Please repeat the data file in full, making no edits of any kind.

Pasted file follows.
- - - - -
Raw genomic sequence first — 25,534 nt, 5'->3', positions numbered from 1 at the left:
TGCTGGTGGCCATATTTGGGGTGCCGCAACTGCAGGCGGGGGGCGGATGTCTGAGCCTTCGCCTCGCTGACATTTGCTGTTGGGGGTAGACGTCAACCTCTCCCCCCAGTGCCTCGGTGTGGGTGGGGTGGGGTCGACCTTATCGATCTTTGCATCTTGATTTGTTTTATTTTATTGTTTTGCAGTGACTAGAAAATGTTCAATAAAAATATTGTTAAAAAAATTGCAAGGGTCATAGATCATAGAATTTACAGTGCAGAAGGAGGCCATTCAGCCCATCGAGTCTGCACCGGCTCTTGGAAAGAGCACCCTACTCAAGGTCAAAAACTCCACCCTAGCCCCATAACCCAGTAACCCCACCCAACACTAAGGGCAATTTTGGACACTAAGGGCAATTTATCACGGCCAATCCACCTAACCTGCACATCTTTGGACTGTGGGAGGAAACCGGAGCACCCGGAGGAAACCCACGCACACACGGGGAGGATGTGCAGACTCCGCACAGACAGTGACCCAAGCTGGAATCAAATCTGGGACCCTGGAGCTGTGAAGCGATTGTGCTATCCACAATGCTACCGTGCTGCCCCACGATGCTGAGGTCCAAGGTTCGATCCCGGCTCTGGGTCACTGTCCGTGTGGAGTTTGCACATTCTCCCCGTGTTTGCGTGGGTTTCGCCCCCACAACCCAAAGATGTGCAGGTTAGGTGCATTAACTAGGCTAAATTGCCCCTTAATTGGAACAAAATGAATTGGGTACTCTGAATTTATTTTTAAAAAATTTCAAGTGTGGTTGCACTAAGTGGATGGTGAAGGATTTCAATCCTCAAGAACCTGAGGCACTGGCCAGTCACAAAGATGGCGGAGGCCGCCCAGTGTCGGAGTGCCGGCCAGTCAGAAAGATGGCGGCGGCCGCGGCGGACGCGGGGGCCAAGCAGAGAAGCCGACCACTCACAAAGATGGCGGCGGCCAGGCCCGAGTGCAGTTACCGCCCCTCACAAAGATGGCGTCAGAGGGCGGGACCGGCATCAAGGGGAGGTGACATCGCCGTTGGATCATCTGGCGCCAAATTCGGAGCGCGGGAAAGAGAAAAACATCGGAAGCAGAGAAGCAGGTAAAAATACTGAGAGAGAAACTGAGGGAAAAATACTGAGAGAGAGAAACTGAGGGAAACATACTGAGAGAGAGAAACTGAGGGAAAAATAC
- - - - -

Raw genomic sequence first — 25,534 nt, 5'->3', positions numbered from 1 at the left:
TGCTGGTGGCCATATTTGGGGTGCCGCAACTGCAGGCGGGGGGCGGATGTCTGAGCCTTCGCCTCGCTGACATTTGCTGTTGGGGGTAGACGTCAACCTCTCCCCCCAGTGCCTCGGTGTGGGTGGGGTGGGGTCGACCTTATCGATCTTTGCATCTTGATTTGTTTTATTTTATTGTTTTGCAGTGACTAGAAAATGTTCAATAAAAATATTGTTAAAAAAATTGCAAGGGTCATAGATCATAGAATTTACAGTGCAGAAGGAGGCCATTCAGCCCATCGAGTCTGCACCGGCTCTTGGAAAGAGCACCCTACTCAAGGTCAAAAACTCCACCCTAGCCCCATAACCCAGTAACCCCACCCAACACTAAGGGCAATTTTGGACACTAAGGGCAATTTATCACGGCCAATCCACCTAACCTGCACATCTTTGGACTGTGGGAGGAAACCGGAGCACCCGGAGGAAACCCACGCACACACGGGGAGGATGTGCAGACTCCGCACAGACAGTGACCCAAGCTGGAATCAAATCTGGGACCCTGGAGCTGTGAAGCGATTGTGCTATCCACAATGCTACCGTGCTGCCCCACGATGCTGAGGTCCAAGGTTCGATCCCGGCTCTGGGTCACTGTCCGTGTGGAGTTTGCACATTCTCCCCGTGTTTGCGTGGGTTTCGCCCCCACAACCCAAAGATGTGCAGGTTAGGTGCATTAACTAGGCTAAATTGCCCCTTAATTGGAACAAAATGAATTGGGTACTCTGAATTTATTTTTAAAAAATTTCAAGTGTGGTTGCACTAAGTGGATGGTGAAGGATTTCAATCCTCAAGAACCTGAGGCACTGGCCAGTCACAAAGATGGCGGAGGCCGCCCAGTGTCGGAGTGCCGGCCAGTCAGAAAGATGGCGGCGGCCGCGGCGGACGCGGGGGCCAAGCAGAGAAGCCGACCACTCACAAAGATGGCGGCGGCCAGGCCCGAGTGCAGTTACCGCCCCTCACAAAGATGGCGTCAGAGGGCGGGACCGGCATCAAGGGGAGGTGACATCGCCGTTGGATCATCTGGCGCCAAATTCGGAGCGCGGGAAAGAGAAAAACATCGGAAGCAGAGAAGCAGGTAAAAATACTGAGAGAGAAACTGAGGGAAAAATACTGAGAGAGAGAAACTGAGGGAAACATACTGAGAGAGAGAAACTGAGGGAAAAATAC